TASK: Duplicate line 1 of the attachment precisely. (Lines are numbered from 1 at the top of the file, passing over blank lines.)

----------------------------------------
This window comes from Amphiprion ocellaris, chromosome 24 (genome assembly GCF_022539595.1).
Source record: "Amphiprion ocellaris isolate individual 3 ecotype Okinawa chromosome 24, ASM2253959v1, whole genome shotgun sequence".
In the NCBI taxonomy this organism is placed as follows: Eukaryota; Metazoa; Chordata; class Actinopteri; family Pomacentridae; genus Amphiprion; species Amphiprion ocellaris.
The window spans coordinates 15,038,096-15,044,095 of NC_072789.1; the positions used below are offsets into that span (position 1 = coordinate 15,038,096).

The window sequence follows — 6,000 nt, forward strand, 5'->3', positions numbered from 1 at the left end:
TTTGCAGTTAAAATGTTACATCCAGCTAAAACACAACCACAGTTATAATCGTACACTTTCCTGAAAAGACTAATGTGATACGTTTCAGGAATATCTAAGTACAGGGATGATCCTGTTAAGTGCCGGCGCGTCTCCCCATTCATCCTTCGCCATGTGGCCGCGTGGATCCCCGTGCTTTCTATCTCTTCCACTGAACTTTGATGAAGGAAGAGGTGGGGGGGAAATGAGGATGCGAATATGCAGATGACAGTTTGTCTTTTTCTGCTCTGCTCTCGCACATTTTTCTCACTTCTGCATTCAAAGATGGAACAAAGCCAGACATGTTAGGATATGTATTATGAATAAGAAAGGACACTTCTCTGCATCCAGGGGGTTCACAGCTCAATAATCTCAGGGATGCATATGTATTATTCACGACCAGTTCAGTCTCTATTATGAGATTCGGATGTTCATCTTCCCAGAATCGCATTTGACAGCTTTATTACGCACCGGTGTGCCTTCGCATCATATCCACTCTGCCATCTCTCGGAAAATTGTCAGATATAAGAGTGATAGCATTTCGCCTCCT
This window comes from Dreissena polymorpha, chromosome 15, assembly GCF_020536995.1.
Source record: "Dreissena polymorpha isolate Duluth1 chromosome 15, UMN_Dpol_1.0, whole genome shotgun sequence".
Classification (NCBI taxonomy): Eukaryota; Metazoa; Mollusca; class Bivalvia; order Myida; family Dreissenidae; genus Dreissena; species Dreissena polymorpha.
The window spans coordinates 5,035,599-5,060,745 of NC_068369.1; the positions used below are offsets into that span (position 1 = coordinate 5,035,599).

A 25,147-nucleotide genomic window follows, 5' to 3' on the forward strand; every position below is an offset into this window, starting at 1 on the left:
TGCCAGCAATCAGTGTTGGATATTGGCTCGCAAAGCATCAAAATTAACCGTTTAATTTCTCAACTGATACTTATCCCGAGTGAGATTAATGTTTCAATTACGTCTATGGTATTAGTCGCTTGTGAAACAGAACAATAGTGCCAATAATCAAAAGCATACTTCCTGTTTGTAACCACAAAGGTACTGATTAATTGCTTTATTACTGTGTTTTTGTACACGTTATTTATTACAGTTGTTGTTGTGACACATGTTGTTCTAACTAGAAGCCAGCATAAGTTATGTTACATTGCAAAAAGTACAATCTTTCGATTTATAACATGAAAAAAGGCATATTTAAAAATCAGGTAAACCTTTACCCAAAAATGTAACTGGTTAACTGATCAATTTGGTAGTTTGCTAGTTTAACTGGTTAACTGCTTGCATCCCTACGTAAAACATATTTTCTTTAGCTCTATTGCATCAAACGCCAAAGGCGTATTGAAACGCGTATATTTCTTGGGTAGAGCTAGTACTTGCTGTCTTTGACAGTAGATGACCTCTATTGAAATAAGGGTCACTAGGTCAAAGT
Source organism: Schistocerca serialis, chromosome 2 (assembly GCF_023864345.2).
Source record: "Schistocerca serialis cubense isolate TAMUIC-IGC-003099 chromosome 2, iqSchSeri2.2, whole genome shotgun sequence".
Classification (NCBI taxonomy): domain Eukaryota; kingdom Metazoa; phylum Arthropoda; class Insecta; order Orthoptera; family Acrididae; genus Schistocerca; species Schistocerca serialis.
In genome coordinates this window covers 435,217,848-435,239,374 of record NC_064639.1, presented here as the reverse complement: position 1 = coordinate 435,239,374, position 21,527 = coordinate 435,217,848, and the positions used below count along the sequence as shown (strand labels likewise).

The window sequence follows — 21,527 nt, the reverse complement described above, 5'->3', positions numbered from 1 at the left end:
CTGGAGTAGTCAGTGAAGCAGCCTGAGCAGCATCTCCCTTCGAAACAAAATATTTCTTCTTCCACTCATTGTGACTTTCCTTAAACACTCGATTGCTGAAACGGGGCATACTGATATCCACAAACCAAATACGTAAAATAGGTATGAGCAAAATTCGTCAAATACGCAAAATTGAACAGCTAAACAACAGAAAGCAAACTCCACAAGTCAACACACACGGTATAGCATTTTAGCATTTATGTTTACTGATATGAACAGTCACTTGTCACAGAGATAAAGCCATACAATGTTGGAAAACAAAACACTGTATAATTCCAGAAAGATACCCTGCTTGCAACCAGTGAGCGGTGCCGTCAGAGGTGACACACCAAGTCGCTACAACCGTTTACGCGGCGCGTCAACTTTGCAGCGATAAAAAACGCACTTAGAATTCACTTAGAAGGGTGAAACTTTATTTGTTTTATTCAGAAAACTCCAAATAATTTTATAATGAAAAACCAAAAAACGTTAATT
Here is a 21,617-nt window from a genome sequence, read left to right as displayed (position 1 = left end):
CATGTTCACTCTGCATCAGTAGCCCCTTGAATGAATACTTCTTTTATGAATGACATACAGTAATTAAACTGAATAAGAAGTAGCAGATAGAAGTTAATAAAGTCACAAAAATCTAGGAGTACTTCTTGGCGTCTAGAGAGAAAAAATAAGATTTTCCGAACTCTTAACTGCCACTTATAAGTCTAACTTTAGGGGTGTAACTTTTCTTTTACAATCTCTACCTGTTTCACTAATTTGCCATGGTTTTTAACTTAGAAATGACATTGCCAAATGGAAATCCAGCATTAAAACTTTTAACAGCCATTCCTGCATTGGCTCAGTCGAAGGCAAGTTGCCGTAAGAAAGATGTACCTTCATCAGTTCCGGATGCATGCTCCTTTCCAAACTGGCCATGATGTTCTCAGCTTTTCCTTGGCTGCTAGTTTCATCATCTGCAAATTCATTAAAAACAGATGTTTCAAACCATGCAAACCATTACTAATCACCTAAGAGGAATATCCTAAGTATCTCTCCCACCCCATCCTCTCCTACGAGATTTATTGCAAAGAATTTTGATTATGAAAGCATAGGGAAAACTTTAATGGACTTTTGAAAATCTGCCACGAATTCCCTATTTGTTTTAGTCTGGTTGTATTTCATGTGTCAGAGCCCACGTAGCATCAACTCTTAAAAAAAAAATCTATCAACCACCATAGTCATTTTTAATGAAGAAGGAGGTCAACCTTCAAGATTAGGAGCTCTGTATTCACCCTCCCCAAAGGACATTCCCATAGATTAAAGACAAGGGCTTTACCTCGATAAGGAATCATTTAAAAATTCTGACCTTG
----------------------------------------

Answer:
This window comes from Amphiprion ocellaris, chromosome 24 (genome assembly GCF_022539595.1).